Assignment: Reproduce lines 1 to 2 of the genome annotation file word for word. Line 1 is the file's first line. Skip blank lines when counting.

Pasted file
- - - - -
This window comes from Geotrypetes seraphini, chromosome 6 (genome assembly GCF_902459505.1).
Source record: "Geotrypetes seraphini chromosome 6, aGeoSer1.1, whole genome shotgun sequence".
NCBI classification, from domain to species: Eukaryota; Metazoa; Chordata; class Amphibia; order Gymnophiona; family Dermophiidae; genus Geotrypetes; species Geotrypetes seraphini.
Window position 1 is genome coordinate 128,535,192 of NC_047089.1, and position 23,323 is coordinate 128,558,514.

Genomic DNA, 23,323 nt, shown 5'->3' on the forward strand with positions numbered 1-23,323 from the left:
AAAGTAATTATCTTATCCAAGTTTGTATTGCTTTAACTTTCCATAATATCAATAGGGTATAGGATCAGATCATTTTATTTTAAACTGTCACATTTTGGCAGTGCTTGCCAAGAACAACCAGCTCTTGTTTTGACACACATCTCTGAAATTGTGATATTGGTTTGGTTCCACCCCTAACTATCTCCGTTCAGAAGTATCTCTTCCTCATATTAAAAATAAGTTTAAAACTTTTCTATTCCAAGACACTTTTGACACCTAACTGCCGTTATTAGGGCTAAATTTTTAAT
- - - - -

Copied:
This window comes from Geotrypetes seraphini, chromosome 6 (genome assembly GCF_902459505.1).
Source record: "Geotrypetes seraphini chromosome 6, aGeoSer1.1, whole genome shotgun sequence".